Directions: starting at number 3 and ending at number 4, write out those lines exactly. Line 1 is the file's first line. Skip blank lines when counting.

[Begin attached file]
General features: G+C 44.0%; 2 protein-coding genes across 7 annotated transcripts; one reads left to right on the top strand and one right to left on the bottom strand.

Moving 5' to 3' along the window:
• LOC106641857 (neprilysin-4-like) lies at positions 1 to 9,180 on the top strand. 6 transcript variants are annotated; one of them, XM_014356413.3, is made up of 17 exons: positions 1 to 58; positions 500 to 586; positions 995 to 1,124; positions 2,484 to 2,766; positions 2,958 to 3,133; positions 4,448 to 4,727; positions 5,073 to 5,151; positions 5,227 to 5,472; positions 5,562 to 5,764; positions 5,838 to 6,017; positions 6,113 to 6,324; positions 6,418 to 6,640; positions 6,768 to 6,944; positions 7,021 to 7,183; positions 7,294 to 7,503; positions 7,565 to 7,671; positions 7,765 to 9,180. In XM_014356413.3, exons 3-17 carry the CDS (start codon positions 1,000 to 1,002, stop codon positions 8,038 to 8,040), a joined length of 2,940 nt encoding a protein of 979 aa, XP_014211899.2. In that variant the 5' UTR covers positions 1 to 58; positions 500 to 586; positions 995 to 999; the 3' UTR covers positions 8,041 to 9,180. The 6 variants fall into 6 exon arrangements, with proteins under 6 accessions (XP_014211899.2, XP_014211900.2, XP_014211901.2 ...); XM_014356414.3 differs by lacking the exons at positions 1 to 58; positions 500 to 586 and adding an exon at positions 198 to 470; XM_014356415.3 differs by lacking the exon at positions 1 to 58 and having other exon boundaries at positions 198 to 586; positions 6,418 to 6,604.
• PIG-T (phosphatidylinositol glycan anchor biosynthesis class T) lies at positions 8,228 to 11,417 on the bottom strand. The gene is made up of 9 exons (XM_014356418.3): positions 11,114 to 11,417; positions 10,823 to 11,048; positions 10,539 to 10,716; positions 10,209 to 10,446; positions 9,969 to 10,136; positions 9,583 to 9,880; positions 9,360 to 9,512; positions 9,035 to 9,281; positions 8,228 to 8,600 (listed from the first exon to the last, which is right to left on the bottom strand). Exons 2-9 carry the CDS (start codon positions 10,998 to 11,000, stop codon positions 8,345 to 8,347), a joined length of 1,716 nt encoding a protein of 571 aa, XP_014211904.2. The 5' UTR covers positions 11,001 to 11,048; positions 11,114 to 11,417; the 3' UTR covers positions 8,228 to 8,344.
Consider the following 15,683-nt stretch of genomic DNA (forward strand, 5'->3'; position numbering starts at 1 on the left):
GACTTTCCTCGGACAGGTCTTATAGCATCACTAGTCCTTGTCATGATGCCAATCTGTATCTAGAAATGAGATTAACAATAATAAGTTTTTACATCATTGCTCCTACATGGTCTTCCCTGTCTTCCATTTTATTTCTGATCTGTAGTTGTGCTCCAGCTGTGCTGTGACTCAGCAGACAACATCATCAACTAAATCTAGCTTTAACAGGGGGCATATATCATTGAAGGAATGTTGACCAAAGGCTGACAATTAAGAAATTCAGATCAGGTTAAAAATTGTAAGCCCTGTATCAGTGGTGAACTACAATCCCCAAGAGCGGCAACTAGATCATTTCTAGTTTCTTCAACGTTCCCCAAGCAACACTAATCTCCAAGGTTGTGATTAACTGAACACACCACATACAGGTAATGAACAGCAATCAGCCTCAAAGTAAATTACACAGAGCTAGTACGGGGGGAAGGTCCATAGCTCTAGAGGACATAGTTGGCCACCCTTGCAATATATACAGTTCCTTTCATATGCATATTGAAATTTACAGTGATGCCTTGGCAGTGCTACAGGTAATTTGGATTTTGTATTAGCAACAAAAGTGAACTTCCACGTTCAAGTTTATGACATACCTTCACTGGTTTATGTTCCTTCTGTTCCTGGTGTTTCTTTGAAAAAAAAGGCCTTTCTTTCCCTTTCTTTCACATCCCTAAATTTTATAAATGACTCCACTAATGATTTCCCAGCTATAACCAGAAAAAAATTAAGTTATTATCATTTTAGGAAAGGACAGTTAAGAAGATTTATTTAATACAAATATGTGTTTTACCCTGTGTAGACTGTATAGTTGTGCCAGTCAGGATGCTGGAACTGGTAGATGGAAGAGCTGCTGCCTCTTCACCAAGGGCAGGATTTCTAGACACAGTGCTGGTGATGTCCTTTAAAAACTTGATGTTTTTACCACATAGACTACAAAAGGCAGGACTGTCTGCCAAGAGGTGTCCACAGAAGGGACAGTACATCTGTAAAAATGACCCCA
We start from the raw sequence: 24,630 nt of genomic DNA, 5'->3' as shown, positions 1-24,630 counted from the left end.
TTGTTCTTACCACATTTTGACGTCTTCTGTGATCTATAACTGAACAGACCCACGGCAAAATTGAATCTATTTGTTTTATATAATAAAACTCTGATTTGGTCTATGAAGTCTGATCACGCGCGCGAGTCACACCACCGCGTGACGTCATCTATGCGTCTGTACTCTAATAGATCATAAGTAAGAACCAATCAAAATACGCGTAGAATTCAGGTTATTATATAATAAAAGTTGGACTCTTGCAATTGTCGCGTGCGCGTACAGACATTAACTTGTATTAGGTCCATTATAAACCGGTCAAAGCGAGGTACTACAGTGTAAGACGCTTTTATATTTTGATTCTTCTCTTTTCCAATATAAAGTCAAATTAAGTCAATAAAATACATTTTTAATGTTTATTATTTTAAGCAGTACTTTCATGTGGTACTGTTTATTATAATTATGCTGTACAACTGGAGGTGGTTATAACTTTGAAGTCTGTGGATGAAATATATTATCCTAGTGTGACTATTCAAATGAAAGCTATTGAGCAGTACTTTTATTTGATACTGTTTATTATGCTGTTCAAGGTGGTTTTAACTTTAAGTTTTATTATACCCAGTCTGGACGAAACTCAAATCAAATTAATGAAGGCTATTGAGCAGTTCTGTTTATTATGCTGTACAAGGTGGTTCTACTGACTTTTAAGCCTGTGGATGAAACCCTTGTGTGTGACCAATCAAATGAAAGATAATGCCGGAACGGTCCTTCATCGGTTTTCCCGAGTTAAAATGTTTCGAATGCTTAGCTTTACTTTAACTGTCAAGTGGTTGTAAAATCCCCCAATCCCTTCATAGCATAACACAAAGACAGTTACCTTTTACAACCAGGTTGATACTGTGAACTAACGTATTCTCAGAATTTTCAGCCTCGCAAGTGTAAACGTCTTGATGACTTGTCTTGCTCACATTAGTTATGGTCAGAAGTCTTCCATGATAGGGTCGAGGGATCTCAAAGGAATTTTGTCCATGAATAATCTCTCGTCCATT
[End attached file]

• LOC106641857 (neprilysin-4-like) lies at positions 1 to 9,180 on the top strand. 6 transcript variants are annotated; one of them, XM_014356413.3, is made up of 17 exons: positions 1 to 58; positions 500 to 586; positions 995 to 1,124; positions 2,484 to 2,766; positions 2,958 to 3,133; positions 4,448 to 4,727; positions 5,073 to 5,151; positions 5,227 to 5,472; positions 5,562 to 5,764; positions 5,838 to 6,017; positions 6,113 to 6,324; positions 6,418 to 6,640; positions 6,768 to 6,944; positions 7,021 to 7,183; positions 7,294 to 7,503; positions 7,565 to 7,671; positions 7,765 to 9,180. In XM_014356413.3, exons 3-17 carry the CDS (start codon positions 1,000 to 1,002, stop codon positions 8,038 to 8,040), a joined length of 2,940 nt encoding a protein of 979 aa, XP_014211899.2. In that variant the 5' UTR covers positions 1 to 58; positions 500 to 586; positions 995 to 999; the 3' UTR covers positions 8,041 to 9,180. The 6 variants fall into 6 exon arrangements, with proteins under 6 accessions (XP_014211899.2, XP_014211900.2, XP_014211901.2 ...); XM_014356414.3 differs by lacking the exons at positions 1 to 58; positions 500 to 586 and adding an exon at positions 198 to 470; XM_014356415.3 differs by lacking the exon at positions 1 to 58 and having other exon boundaries at positions 198 to 586; positions 6,418 to 6,604.
• PIG-T (phosphatidylinositol glycan anchor biosynthesis class T) lies at positions 8,228 to 11,417 on the bottom strand. The gene is made up of 9 exons (XM_014356418.3): positions 11,114 to 11,417; positions 10,823 to 11,048; positions 10,539 to 10,716; positions 10,209 to 10,446; positions 9,969 to 10,136; positions 9,583 to 9,880; positions 9,360 to 9,512; positions 9,035 to 9,281; positions 8,228 to 8,600 (listed from the first exon to the last, which is right to left on the bottom strand). Exons 2-9 carry the CDS (start codon positions 10,998 to 11,000, stop codon positions 8,345 to 8,347), a joined length of 1,716 nt encoding a protein of 571 aa, XP_014211904.2. The 5' UTR covers positions 11,001 to 11,048; positions 11,114 to 11,417; the 3' UTR covers positions 8,228 to 8,344.